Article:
News reports about the exclusion didn’t carry any reason for Bhawanta’s ostracism. This was in part because her attempts to secure representation for her akhada, which has attracted hundreds of sadhvis from around the country, at the Nashik Kumbh, and the bullying tactics of the plenipotentiaries of the akhada system in order to stop her, have become a media sideshow in their own right. She has alleged she was drowned out by the national anthem when she tried to speak at one event, that she was manhandled and pushed off the stage by Mahant Gyandas Maharaj—who calls himself president of the Akhil Bharatiya Akhada Parishad, though 10 of the 13 mahants on the Parishad seem to think otherwise—and his acolytes, that she fears for her life. Gyandas added his voice to Saraswati’s call for a ban, adding, “The entry of pretenders is rising in the sacred arena of the sadhus and mahants.”

While the brouhaha has generated a smattering of articles and panel discussions, however, it’s nothing compared to the giant three-tent media circus that surrounds the most famous person on that blacklist. Radhe Maa is the flavour of the month ever since allegations of harassment over dowry were made against her, and it’s no surprise that media coverage of the statement focused on her.

By bracketing Trikal Bhawanta with two controversial figures, the establishment ensured tough questions about her exclusion wouldn’t be asked of them.

That, I suspect, was no accident. By bracketing Trikal Bhawanta with two controversial figures—Sachchidananda is a security guard-turned-liquor and real estate baron-turned-spiritual leader, which, despite the precedent of Valmiki, is apparently an unacceptable career graph—the establishment ensured tough questions wouldn’t be asked of them. The success of the move can be seen in the following lede to a DNA “analysis” piece:

The biggest blow to Hinduism — triggering a crisis of faith — has been inflicted not by outside forces of infidels, but from within, by some of its so-called spiritual gurus. The self-styled godmen and women who have made a mockery of faith by leading gullible devotees up the garden path to salvation. The latest to join the league of dubious characters are Swami Sachidanand, Radhe Maa and Trikal Bhawanta.

The picture that went with the story was that of Bhawanta, despite the fact that the story about how “so-called spiritual gurus have amassed huge wealth by exploiting the vulnerabilities of the rich and poor devotees” didn’t mention a single charge against her.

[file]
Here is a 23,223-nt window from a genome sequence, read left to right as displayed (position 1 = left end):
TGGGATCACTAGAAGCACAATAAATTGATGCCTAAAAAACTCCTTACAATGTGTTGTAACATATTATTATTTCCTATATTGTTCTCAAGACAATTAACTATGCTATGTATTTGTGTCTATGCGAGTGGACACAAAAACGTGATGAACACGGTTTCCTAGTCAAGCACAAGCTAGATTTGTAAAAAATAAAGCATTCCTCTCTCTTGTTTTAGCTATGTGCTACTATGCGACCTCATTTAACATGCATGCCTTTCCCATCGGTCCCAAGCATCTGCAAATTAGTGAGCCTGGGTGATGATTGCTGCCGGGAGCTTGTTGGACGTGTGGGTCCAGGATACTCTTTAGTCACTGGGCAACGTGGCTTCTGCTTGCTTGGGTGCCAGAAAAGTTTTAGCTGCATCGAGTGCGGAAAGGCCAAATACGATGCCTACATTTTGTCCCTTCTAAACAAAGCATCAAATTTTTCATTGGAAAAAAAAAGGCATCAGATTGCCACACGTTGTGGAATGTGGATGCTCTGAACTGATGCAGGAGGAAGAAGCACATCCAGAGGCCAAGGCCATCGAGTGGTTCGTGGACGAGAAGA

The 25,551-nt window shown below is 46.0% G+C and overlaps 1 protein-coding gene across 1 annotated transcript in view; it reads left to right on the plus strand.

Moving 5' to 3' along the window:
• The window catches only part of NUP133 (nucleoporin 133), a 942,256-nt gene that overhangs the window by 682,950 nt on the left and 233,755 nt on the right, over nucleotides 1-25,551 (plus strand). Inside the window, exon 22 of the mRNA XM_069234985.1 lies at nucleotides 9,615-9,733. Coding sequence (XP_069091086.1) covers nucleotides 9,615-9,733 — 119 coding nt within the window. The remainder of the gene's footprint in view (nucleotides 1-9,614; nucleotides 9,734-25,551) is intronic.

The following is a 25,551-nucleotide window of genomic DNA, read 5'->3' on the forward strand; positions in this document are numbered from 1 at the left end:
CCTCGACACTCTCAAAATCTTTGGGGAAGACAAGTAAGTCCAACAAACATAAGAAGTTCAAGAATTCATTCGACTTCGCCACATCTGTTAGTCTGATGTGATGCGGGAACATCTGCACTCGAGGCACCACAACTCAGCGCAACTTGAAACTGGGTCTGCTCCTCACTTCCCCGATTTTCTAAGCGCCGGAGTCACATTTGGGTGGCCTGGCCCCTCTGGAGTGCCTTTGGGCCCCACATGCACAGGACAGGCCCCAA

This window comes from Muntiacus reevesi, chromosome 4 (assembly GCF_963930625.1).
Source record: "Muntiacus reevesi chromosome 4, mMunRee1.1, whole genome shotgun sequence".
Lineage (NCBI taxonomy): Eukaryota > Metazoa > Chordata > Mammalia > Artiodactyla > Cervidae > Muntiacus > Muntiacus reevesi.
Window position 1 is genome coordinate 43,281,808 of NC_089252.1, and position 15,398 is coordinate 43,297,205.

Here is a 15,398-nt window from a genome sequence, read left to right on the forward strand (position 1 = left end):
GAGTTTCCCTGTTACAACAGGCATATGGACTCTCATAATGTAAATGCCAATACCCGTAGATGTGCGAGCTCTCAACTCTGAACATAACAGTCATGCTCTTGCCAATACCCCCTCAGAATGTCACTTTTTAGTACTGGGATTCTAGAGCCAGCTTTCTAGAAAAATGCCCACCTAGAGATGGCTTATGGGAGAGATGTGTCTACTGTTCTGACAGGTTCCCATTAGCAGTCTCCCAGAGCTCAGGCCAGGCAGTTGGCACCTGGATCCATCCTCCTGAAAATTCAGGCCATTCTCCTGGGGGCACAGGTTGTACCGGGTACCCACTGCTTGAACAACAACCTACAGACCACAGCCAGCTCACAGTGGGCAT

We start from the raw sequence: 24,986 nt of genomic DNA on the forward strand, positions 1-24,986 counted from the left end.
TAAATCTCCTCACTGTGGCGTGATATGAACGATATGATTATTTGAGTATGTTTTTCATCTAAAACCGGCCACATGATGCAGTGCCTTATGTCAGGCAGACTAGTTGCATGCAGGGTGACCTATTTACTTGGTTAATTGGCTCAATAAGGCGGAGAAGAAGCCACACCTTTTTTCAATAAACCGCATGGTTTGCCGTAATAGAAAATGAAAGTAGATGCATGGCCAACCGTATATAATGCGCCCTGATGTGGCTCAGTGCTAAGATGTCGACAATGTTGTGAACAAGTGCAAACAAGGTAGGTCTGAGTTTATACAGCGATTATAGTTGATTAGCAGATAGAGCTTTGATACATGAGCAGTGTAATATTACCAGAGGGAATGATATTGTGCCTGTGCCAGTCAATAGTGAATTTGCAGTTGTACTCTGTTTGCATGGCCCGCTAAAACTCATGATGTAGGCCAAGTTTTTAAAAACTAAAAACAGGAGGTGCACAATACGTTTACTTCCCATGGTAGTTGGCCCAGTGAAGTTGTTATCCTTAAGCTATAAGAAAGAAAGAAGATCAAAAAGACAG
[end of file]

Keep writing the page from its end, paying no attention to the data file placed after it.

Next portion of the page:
This piece is not about Trikal Bhawanta. However, the reaction of the powers that be in mainstream Hinduism to her crusade is an example of how our society cuts women who overstep their bounds down to size, how easy it is for such misogynist tactics to work.

It isn’t quite business as usual, after all, for the Hindu establishment to close its doors to ordained high priests just because they have been accused of criminality. In fact, our sadhus are usually great devotees to the mantra of “innocent until proven guilty”.

It also provides an explanation for the extraordinary decision to ban Radhe Maa from attending the Kumbh Mela. It isn’t quite business as usual, after all, for the Hindu establishment to close its doors to ordained high priests—Radhe Maa was anointed mahamandaleshwar by the Juna Akhada in 2012—just because they have been accused of criminality. In fact, our sadhus are usually great devotees to the mantra of “innocent until proven guilty”.

Here, for instance, is Mahant Ravindra Puri of the Mahanirvani Akhada, defending his order’s anointment of Swami Nithyananda as mahamandaleshwar in 2012, despite the controversial sadhu facing charges under IPC sections 376 (rape), 377 (unnatural sex), 120B (criminal conspiracy), 506 (threat to life) and 420 (cheating): “Nithyananda may have been facing charges, but it is his personal life and we have nothing to do with that. We should keep in mind that the charges have not yet been proved.” Even though fresh accusations of rape emerged in 2014, Nithyananda has been invited to attend the Nashik Kumbh along with his disciples.